As Twohey and Kantor work the story, they received support from assistant managing editor Rebecca Corbett, played in the movie by Oscar nominee Patricia Clarkson, and executive editor Dean Baquet, played by Andre Braugher. "It's a big task to play fiercely intelligent, steadfast, graceful ladies," Clarkson said of playing Corbett, who she chose not to meet prior to filming.
For Braugher, he understood that Baquet wasn't the focus of the film, and adjusted his approach accordingly. "As large and complex as Dean actually is, this script emphasized his leadership, his mentorship, his guidance and his protection of his reporters in the face of Harvey Weinstein’s power, his prestige, his political connections, his influence," he says. "Every time Dean comes into a room, it's to reassure them. It's that he's on their side, that he's taken precautions to protect them, that this important investigation is going to move forward."
Clarkson adds, "Every day [of filming] was about the importance, the urgency, and what's at stake — people's lives are literally at stake in this. We also had survivors on set, so every day we were reminded of the gravitas of the situation."
As such, Schrader and her team were dedicated to treating the subject matter at hand with sensitivity. "We had a therapist on set," says the director. "We knew that we might encounter unexpected high emotions or re-traumatization. And we had very emotional moments on set, with actors and survivors participating in this, and I think we managed to create an atmosphere where people felt comfortable and heard and safe. And also encouraged to do what they do, and for actors to go as far [as they needed] and to raise the stakes in the particular scenes."
Having survivors on the record was integral to the publishing of the article, but many were, and still are, reluctant to speak out. For many of the women involved in the Weinstein story, they had signed non-disclosure agreements, and thus, faced the threat of being sued by Weinstein's powerful legal team. Yet, Twohey and Kantor's compassion, empathy, and hard work paid off when one of their sources, Ashley Judd, agreed to go on the record, which inspired others women to then break their silence.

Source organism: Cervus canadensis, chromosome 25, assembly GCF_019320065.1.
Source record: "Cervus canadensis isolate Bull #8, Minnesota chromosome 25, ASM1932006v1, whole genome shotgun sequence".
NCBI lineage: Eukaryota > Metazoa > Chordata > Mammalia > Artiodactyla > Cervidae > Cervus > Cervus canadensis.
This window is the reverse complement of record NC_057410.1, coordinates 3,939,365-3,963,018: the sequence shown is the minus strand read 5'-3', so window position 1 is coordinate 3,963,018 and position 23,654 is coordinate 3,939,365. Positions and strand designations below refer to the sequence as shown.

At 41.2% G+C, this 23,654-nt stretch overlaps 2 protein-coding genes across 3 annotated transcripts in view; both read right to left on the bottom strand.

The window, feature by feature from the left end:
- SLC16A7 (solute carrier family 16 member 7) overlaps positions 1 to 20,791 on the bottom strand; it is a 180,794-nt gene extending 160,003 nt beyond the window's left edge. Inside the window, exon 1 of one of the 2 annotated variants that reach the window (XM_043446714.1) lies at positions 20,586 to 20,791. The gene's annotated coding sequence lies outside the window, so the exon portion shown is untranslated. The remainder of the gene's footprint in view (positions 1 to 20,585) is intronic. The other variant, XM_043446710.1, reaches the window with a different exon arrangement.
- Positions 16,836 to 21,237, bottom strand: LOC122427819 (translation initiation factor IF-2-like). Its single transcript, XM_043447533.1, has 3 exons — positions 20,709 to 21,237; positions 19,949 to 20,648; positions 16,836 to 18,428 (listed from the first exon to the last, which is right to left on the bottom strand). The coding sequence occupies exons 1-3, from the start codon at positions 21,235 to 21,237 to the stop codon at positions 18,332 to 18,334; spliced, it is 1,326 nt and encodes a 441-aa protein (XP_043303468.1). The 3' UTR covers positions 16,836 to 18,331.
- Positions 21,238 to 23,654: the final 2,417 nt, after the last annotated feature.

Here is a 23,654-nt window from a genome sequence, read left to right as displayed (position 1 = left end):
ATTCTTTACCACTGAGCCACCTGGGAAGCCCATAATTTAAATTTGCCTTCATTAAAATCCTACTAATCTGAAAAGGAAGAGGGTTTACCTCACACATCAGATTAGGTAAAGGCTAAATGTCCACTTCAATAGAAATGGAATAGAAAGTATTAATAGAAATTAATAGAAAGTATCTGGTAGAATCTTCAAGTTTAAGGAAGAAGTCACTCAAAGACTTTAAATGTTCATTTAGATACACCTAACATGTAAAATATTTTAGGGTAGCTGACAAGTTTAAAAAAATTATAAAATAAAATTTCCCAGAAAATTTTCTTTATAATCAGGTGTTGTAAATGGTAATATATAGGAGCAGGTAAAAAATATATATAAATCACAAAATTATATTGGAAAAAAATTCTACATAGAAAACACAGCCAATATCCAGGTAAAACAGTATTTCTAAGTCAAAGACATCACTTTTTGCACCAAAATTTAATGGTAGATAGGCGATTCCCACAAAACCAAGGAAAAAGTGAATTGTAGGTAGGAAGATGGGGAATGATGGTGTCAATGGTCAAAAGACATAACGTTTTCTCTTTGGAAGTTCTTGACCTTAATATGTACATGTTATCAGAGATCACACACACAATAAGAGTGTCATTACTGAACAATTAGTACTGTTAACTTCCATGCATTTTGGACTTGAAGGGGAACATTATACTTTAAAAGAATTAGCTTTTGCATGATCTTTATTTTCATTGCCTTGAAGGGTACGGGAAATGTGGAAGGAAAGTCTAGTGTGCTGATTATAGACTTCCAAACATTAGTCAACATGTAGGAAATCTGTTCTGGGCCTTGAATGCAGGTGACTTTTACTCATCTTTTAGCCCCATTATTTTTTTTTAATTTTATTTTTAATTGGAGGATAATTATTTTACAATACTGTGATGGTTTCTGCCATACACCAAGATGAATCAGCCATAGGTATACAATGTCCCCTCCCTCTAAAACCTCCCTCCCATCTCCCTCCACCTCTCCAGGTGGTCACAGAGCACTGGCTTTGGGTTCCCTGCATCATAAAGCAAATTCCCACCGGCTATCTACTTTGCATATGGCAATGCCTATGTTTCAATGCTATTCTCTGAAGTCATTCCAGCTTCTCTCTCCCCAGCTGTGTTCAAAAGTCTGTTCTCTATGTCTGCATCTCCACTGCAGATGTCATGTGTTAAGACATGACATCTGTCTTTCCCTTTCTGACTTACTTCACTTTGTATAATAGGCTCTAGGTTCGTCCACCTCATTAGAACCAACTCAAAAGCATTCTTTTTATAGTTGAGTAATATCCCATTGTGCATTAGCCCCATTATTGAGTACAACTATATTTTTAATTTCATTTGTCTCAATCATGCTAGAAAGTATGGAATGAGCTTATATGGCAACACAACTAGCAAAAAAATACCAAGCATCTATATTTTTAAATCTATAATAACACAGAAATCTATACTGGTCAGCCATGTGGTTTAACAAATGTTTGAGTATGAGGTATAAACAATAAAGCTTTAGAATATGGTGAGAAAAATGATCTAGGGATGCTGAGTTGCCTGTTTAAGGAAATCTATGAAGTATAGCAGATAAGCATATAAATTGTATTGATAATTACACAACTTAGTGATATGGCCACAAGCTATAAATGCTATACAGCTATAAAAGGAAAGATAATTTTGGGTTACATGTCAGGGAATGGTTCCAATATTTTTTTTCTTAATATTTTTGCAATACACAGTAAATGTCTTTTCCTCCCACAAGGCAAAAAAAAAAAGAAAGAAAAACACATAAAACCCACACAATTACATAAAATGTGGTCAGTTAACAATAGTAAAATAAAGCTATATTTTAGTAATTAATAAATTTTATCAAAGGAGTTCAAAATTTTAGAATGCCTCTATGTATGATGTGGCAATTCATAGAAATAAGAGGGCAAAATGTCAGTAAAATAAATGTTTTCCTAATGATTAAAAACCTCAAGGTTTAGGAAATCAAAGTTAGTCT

It's a cathartic moment within the film, when the deadline to publish is fast approaching, with Judd playing herself and recounting Weinstein's harassment while shooting 1997's Kiss the Girls. Judd sued Weinstein for defamation and retaliation in 2018, a year after The Times article was published. In 2020, Judd won an appeal, which allowed her to continue pursuing legal action against Weinstein.
For Schrader, it was especially meaningful having the actress onboard, having spoken with Judd early on during the development process. "Ashley Judd is such an impressive person," she says. "She was both very open, very patient, but also very self-confident. I think it's a surprising and incredibly powerful moment in the movie."
She Said ultimately focuses on the bravery of the people who spoke out, and the reporters who shared and cared for their stories. "The fundamental change, which the publishing of this article caused, was that people started talking," Schrader says. Though the direct aftermath of the article being published isn't shown on-screen, the audience knows its impact. It's through She Said that we learn what it took to get there, and the work that still needs to be done.
By Elizabeth Stanton